Instagram, Sell My Photos—Please!

Empty sports arenas and sushi are super hard to photograph. $1,000,000 each.

The formerly beloved photo-sharing service Instagram has updated its terms of service to reflect the interests of their overlords and owners: Facebook. To nobody’s surprise, the community of users has reacted by forming a mob and levying proclamations at the Facebookstagram monster. The new TOS is unsavory, so the mob is threatening to leave.

Since 2010 I have used the service to slightly alter photos of food and other things people don’t care about and posted them online through the Instagram app. I, like many others, have been there from beginning and in my tumultuous and zesty relationship with the service, I’ve developed quite a soft spot for it. In April, 2012, Facebook made an offer to buy Instagram for $1 billion and like any sane human being, the top brass at Instagram graciously accepted. Now a company doesn’t buy a tiny little mobile application for one-billion-fucking-dollars unless they have big plans for it. The updated terms of service has a couple conditions that show us what those plans are: advertising using your images.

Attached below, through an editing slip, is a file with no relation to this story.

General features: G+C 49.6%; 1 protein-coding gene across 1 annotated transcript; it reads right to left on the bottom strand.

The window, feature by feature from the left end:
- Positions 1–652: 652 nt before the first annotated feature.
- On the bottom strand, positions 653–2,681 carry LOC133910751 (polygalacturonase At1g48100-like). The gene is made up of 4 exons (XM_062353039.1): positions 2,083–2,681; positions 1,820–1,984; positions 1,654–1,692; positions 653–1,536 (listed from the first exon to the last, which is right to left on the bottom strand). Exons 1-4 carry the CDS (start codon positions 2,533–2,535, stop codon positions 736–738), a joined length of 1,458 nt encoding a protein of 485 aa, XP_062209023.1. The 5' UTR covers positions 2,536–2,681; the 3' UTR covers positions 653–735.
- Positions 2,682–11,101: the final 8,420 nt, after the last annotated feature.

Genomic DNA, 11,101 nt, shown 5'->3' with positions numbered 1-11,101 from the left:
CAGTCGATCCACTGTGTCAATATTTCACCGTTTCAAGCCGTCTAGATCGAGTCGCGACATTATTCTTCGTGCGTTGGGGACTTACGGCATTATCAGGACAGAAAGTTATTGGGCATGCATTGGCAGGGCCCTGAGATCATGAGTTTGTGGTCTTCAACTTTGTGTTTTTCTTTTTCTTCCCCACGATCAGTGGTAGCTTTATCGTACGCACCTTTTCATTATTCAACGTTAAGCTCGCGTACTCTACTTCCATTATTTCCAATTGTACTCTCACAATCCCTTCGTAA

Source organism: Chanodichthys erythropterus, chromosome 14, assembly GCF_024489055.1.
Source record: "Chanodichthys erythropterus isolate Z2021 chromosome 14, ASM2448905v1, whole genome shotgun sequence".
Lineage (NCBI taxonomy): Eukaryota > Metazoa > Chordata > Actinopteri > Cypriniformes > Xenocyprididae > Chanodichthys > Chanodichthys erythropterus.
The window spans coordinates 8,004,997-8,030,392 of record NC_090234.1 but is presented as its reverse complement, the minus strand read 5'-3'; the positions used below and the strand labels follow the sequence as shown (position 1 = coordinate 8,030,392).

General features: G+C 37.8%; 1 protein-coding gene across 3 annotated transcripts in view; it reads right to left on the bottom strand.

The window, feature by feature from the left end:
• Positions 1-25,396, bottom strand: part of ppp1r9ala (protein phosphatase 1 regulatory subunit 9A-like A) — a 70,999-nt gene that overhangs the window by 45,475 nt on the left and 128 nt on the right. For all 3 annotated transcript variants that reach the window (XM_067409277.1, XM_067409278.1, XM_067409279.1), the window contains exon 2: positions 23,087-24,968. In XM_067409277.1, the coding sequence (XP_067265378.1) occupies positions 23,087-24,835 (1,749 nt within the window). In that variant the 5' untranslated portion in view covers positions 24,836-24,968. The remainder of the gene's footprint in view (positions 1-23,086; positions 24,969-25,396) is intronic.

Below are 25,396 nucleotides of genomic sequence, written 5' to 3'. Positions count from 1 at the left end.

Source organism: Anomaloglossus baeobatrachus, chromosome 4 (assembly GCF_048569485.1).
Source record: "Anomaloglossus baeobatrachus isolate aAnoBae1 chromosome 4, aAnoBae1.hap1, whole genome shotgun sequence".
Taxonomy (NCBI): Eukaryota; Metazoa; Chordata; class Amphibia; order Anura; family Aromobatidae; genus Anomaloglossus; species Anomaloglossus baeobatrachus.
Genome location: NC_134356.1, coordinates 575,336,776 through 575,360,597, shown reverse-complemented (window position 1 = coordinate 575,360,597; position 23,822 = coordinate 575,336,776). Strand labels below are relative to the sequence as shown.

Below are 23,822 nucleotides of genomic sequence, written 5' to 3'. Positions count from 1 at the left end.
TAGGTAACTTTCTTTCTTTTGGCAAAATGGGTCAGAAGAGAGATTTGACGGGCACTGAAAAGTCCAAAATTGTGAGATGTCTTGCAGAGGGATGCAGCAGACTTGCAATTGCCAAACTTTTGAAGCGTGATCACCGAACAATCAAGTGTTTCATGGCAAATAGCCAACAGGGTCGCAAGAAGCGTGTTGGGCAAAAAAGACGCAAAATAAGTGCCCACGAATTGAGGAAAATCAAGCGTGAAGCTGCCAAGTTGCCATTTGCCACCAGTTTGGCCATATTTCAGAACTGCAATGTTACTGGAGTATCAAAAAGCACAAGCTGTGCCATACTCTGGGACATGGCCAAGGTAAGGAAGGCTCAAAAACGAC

The NY Times Bits blog did a great job of explaining what the new Terms of Service mean, so I’ll just quote Nick Bilton and Jenna Wortham:

1. Instagram can share information about its users with Facebook, its parent company, as well as outside affiliates and advertisers.
2. You could star in an advertisement — without your knowledge.
3. Underage users are not exempt.
4. Ads may not be labeled as ads.
5. Want to opt out? Delete your account.

When these new terms go into effect on January 16, 2013 your photos and any information stored with it (hashtags, geolocation data, ect.) can be used to sell ads which will appear on Instagram but not necessarily be called advertisements.

Horrendous as this sounds (“what about my privacy,” the mobs yell), this is actually a practice Facebook already does. When Facebook plops down a cool billion dollars for a service people use for free, it kind of makes sense they’d enact their same ad policies they use on their 100-billion-dollar service people use for free.

Yet the mob freaks. So to the mob I offer some advice. Facebook doesn’t care what you think and won’t change the updated terms. Your only option is to leave Instagram. The best way to do that is to use Instaport or Copygram to back-up and download all your current Instagram photos, and then upload them to a service like Flickr who just released a mobile app that has filters. Let the great migration begin! Happy travels.

Now that we’ve let them go, I, for one, welcome Facemonstergram and have some good ideas for them to sell my photos. Of course, it’s not like the users get a cut from the money made off our laboriously framed images of sunsets and quiche, but I think a lot of my images show promise to be blockbuster advertising successes.